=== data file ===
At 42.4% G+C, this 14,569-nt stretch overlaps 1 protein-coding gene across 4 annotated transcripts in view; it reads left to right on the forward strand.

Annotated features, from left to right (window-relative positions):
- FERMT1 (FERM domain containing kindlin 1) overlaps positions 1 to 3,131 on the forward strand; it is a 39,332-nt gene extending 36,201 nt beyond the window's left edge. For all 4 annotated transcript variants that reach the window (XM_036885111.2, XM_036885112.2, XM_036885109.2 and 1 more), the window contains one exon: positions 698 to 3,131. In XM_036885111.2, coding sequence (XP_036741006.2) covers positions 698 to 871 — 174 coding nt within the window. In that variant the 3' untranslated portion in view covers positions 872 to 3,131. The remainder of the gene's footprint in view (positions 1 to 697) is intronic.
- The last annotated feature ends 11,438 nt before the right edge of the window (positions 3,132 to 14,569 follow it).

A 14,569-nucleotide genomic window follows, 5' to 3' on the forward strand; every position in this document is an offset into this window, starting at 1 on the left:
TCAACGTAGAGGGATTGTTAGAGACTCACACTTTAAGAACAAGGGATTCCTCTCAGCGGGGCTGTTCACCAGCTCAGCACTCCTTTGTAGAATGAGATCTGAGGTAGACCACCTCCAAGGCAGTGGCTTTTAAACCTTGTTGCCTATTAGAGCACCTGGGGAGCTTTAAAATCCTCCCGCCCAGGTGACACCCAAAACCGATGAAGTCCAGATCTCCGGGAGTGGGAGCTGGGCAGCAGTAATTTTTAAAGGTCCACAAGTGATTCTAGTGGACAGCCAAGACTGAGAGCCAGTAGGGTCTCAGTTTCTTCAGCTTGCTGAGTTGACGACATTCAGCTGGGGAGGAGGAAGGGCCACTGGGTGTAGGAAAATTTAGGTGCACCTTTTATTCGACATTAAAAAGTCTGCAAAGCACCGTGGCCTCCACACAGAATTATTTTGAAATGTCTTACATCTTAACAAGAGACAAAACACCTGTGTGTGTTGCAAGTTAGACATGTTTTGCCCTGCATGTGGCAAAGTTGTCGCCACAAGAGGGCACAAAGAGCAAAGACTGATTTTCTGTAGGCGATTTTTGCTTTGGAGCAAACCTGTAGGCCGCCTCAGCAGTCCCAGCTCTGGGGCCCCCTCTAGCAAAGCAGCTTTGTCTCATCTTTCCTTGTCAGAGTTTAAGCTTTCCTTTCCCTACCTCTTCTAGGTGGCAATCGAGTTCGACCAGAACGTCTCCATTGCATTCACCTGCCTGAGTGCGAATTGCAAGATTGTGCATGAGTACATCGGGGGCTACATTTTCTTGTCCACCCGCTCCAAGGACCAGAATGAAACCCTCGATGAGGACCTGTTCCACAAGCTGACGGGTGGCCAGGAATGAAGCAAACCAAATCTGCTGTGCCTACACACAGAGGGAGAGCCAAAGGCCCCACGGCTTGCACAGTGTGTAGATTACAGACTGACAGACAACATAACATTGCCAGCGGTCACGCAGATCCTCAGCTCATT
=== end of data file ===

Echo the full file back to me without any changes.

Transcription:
At 42.4% G+C, this 14,569-nt stretch overlaps 1 protein-coding gene across 4 annotated transcripts in view; it reads left to right on the forward strand.

Annotated features, from left to right (window-relative positions):
- FERMT1 (FERM domain containing kindlin 1) overlaps positions 1 to 3,131 on the forward strand; it is a 39,332-nt gene extending 36,201 nt beyond the window's left edge. For all 4 annotated transcript variants that reach the window (XM_036885111.2, XM_036885112.2, XM_036885109.2 and 1 more), the window contains one exon: positions 698 to 3,131. In XM_036885111.2, coding sequence (XP_036741006.2) covers positions 698 to 871 — 174 coding nt within the window. In that variant the 3' untranslated portion in view covers positions 872 to 3,131. The remainder of the gene's footprint in view (positions 1 to 697) is intronic.
- The last annotated feature ends 11,438 nt before the right edge of the window (positions 3,132 to 14,569 follow it).

A 14,569-nucleotide genomic window follows, 5' to 3' on the forward strand; every position in this document is an offset into this window, starting at 1 on the left:
TCAACGTAGAGGGATTGTTAGAGACTCACACTTTAAGAACAAGGGATTCCTCTCAGCGGGGCTGTTCACCAGCTCAGCACTCCTTTGTAGAATGAGATCTGAGGTAGACCACCTCCAAGGCAGTGGCTTTTAAACCTTGTTGCCTATTAGAGCACCTGGGGAGCTTTAAAATCCTCCCGCCCAGGTGACACCCAAAACCGATGAAGTCCAGATCTCCGGGAGTGGGAGCTGGGCAGCAGTAATTTTTAAAGGTCCACAAGTGATTCTAGTGGACAGCCAAGACTGAGAGCCAGTAGGGTCTCAGTTTCTTCAGCTTGCTGAGTTGACGACATTCAGCTGGGGAGGAGGAAGGGCCACTGGGTGTAGGAAAATTTAGGTGCACCTTTTATTCGACATTAAAAAGTCTGCAAAGCACCGTGGCCTCCACACAGAATTATTTTGAAATGTCTTACATCTTAACAAGAGACAAAACACCTGTGTGTGTTGCAAGTTAGACATGTTTTGCCCTGCATGTGGCAAAGTTGTCGCCACAAGAGGGCACAAAGAGCAAAGACTGATTTTCTGTAGGCGATTTTTGCTTTGGAGCAAACCTGTAGGCCGCCTCAGCAGTCCCAGCTCTGGGGCCCCCTCTAGCAAAGCAGCTTTGTCTCATCTTTCCTTGTCAGAGTTTAAGCTTTCCTTTCCCTACCTCTTCTAGGTGGCAATCGAGTTCGACCAGAACGTCTCCATTGCATTCACCTGCCTGAGTGCGAATTGCAAGATTGTGCATGAGTACATCGGGGGCTACATTTTCTTGTCCACCCGCTCCAAGGACCAGAATGAAACCCTCGATGAGGACCTGTTCCACAAGCTGACGGGTGGCCAGGAATGAAGCAAACCAAATCTGCTGTGCCTACACACAGAGGGAGAGCCAAAGGCCCCACGGCTTGCACAGTGTGTAGATTACAGACTGACAGACAACATAACATTGCCAGCGGTCACGCAGATCCTCAGCTCATT